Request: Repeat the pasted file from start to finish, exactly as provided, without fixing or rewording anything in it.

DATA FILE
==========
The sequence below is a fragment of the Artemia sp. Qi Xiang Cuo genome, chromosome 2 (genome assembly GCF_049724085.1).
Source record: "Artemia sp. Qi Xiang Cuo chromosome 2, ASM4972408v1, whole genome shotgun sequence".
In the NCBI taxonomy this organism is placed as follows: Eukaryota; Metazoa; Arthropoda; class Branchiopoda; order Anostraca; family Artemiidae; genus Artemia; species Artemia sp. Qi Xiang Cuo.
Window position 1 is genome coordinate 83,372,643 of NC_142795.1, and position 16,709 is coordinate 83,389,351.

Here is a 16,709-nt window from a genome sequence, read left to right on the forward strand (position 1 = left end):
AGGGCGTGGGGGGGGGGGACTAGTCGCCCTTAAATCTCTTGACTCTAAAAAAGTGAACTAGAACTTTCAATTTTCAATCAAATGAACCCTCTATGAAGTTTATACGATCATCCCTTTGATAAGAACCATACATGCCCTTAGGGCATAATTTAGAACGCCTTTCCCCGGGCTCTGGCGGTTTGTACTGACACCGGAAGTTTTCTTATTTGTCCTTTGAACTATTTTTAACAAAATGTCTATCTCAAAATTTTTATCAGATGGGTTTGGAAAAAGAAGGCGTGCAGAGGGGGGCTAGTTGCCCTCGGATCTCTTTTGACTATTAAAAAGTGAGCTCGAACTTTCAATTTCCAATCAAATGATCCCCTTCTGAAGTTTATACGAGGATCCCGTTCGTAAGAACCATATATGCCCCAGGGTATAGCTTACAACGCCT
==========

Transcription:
The sequence below is a fragment of the Artemia sp. Qi Xiang Cuo genome, chromosome 2 (genome assembly GCF_049724085.1).
Source record: "Artemia sp. Qi Xiang Cuo chromosome 2, ASM4972408v1, whole genome shotgun sequence".
In the NCBI taxonomy this organism is placed as follows: Eukaryota; Metazoa; Arthropoda; class Branchiopoda; order Anostraca; family Artemiidae; genus Artemia; species Artemia sp. Qi Xiang Cuo.
Window position 1 is genome coordinate 83,372,643 of NC_142795.1, and position 16,709 is coordinate 83,389,351.

Here is a 16,709-nt window from a genome sequence, read left to right on the forward strand (position 1 = left end):
AGGGCGTGGGGGGGGGGGACTAGTCGCCCTTAAATCTCTTGACTCTAAAAAAGTGAACTAGAACTTTCAATTTTCAATCAAATGAACCCTCTATGAAGTTTATACGATCATCCCTTTGATAAGAACCATACATGCCCTTAGGGCATAATTTAGAACGCCTTTCCCCGGGCTCTGGCGGTTTGTACTGACACCGGAAGTTTTCTTATTTGTCCTTTGAACTATTTTTAACAAAATGTCTATCTCAAAATTTTTATCAGATGGGTTTGGAAAAAGAAGGCGTGCAGAGGGGGGCTAGTTGCCCTCGGATCTCTTTTGACTATTAAAAAGTGAGCTCGAACTTTCAATTTCCAATCAAATGATCCCCTTCTGAAGTTTATACGAGGATCCCGTTCGTAAGAACCATATATGCCCCAGGGTATAGCTTACAACGCCT